Ben Howard became one of America’s premier aircraft designers and competitive pilots during the mid-1930s with a series of models carrying the DGA, or “Darn Good Aircraft,” moniker. None was more famous than Mister Mulligan, the racing DGA-6 which captured both the Bendix and Thompson trophies at the 1935 National Air Races. No other pilot or single aircraft achieved that feat in the same year. The Bendix Trophy was a cross-country race from the west coast to the site of the National Air Races in Cleveland, Ohio, and typically was the starting event of the week-long aviation festival. The Thompson Trophy was given to the winner of the unlimited division in close-course pylon racing at the National Air Races. Howard’s DGA-6 added the further distinction of being the only racer during the golden age of airshows to evolve into a successful commercial production aircraft, first as the DGA-8 & -9; then the DGA-11 & 12.
Howard’s engineering advantage was his low-drag airframe and the use of the 850-horsepower Pratt & Whitney Wasp radial. The four-seat Mister Mulligan’s commercial orientation proved the difference in the Bendix, beating out Roscoe Turner by less than a minute thanks to two fewer fueling stops in the race from Burbank, Calif., to Cleveland. Turner’s 1000-hp Pratt & Whitney Hornet on his Weddell-Williams low-wing racer gave him the power advantage.
In fact, the New Orleans, La., based Weddell-Williams had dominated the American air racing scene in the early 1930s. Mister Mulligan broke a three-year streak of wins in the Bendix for Weddell-Williams. By the end of the week, Howard replaced W-W as the rising star of aviation by upsetting defending champion Turner in the Thompson race when he was forced out.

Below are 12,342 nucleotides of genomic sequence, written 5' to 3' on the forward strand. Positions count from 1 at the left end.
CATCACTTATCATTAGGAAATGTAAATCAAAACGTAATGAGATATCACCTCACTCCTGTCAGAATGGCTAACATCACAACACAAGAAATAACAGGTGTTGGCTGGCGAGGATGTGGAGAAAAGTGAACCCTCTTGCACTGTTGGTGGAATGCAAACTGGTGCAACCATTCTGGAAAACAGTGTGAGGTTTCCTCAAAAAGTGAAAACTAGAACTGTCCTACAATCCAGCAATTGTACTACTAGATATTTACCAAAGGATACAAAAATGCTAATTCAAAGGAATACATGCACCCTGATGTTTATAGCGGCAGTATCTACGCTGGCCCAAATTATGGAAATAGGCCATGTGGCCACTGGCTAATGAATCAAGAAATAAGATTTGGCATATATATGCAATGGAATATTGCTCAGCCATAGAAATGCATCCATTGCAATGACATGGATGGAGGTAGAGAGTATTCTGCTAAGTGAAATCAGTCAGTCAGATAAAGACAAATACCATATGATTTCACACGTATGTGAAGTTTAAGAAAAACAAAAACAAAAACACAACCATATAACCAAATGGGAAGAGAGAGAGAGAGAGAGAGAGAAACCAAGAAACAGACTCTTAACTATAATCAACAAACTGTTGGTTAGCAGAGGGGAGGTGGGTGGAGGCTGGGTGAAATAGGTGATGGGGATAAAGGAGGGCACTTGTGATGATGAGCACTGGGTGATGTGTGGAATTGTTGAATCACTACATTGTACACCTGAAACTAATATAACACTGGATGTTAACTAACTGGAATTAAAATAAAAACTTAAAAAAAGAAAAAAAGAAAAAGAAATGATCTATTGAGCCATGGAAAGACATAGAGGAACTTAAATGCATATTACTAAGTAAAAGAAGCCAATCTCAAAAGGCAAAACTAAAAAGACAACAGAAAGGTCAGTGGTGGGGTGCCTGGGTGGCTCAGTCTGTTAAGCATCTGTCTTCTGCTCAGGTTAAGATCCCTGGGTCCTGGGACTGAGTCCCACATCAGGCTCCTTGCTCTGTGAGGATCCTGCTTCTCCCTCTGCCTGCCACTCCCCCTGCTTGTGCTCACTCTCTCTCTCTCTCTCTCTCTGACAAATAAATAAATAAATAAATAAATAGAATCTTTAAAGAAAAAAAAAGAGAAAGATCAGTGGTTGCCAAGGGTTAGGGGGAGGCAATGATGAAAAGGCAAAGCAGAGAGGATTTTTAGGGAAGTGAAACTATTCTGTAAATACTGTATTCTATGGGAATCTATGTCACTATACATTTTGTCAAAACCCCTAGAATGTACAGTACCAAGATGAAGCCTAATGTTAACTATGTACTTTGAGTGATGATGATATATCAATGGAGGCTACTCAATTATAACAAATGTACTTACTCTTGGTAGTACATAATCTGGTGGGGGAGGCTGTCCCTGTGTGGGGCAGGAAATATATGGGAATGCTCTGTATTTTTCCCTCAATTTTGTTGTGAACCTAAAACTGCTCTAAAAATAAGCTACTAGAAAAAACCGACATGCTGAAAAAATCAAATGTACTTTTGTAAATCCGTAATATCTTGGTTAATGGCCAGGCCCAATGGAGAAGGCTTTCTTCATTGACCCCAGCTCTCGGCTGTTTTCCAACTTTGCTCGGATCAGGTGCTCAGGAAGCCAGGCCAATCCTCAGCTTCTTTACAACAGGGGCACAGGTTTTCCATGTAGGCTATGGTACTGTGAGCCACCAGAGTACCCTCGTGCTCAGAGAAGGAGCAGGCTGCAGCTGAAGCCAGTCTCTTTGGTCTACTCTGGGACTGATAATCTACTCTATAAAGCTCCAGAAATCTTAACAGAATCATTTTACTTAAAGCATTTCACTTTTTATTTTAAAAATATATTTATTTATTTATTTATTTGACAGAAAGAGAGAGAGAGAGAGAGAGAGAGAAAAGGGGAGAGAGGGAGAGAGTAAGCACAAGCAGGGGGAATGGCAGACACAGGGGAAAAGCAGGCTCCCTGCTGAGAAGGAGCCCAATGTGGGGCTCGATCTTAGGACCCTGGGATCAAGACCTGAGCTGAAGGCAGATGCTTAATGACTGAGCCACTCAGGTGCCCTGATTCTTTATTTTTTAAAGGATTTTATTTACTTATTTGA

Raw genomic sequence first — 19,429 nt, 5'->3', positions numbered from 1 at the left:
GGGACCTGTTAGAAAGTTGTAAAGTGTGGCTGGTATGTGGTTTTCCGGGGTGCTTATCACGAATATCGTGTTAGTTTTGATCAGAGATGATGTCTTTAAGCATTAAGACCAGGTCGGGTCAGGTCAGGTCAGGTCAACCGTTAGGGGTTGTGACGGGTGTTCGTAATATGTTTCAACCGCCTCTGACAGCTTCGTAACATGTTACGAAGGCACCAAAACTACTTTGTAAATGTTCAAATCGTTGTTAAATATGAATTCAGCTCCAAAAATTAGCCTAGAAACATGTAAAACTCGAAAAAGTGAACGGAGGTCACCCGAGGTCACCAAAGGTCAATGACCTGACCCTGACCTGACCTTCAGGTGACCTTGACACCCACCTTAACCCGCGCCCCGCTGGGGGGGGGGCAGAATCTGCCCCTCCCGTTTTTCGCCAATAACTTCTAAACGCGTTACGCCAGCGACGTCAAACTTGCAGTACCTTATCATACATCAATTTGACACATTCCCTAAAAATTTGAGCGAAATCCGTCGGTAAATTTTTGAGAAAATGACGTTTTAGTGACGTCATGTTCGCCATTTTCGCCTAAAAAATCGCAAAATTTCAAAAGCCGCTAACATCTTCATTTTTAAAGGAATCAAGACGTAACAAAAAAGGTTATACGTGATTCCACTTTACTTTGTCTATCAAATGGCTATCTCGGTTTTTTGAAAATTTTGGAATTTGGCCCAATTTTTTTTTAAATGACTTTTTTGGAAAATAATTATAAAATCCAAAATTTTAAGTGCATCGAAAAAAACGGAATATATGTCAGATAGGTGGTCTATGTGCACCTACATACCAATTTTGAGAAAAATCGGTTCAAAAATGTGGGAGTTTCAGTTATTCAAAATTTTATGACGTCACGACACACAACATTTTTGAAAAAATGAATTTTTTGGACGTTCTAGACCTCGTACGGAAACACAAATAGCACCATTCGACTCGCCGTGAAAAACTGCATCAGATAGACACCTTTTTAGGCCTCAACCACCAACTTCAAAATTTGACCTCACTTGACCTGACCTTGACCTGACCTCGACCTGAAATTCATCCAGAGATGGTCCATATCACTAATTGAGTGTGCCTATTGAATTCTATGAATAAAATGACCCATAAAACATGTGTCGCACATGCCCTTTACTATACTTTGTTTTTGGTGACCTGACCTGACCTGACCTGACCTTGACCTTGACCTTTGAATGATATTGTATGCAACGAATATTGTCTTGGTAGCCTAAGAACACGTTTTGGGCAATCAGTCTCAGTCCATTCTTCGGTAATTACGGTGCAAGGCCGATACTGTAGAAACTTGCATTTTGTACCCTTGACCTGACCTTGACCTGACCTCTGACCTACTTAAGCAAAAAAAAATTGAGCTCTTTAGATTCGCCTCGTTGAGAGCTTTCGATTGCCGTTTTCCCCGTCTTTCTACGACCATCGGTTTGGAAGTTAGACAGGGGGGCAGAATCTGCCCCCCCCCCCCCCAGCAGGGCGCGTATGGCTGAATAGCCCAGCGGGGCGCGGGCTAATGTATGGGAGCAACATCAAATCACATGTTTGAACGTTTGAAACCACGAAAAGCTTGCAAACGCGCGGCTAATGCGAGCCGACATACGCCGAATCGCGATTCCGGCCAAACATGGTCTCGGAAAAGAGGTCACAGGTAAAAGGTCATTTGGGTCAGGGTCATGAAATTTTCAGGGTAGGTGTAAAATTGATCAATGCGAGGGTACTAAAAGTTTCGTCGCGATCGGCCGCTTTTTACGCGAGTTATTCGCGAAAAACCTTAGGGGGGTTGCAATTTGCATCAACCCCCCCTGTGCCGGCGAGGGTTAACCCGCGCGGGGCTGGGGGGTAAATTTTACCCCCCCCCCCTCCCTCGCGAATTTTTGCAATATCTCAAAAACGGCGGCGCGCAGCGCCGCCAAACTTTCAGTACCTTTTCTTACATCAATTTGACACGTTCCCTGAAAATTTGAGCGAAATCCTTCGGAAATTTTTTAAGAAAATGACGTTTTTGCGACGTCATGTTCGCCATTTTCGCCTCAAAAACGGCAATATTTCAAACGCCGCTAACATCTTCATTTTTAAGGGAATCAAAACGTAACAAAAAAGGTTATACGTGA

Newspapers hailed the 1935 event as the “Ben Howard National Air Races” as the Kansas City based pilot swept not only the major trophy events, but captured all three of the 550-cubic-inch limited class races with his Menasco-powered low-wing racer called “Mike.” Howard’s speed for the Bendix win was 238.70 m.p.h, a substantial improvement over Turner’s speeds in 1933 and D. Davis’ run in 1934. Howard turned in a 220.19 in winning the Thompson.
Mister Mulligan’s days on the national scene were limited. The next year, Howard and his wife were injured when Mister Mulligan lost a propeller blade and crash-landed in New Mexico during the early stages of the 1936 Bendix. Turner met a similar fate, ground-looping on a rough field in Texas. The misfortunes of Howard and Turner opened the way for Arkansan Louise Thadden in her Beechcraft Staggerwing to become the first woman to win a national air trophy.
The original Mister Mulligan was destroyed during the 1936 Bendix Trophy race when Ben Howard lost one of the propeller blades in a forced landing in New Mexico. Since it was a one-of-a-kind plane, there were no full blueprints and no original plans exist today. Jim Younkin of Springdale, Ark., is nationally-famous for his restoration and construction of Golden Age aircraft. Mister Mulligan is one of two famous 1930s racers that Jim built from scratch. The other is the Travel Air Mystery Ship flown by Pancho Barnes.
The Mister Mulligan replica housed at the Arkansas Air Museum took over 8,000 hours for Younkin to construct. He performed the work using existing photographs and three view drawings of the original. The only notable difference is the engine as Younkin employs a 550-horse Pratt & Whitney rather than the original 850-hp P&W Wasp.
In full flying shape, NR273Y has brought back to life a time of great aviation advances and wonder for a new audience of modern airshow fans.
Jim and his brother Bob probably have rebuilt more Howard aircraft than any restorers in the world. In addition to the Mister Mulligan, Bob Younkin restored and owns one of the commercial versions of the Mulligan, a DGA-11.
The Howard DGA-6 replica known as Mister Mulligan is shown with a scale model of the aircraft also on display at the A.A.M. Mister Mulligan is on loan to the Arkansas Air Museum by Fayetteville resident and Howard restoration expert Bob Younkin.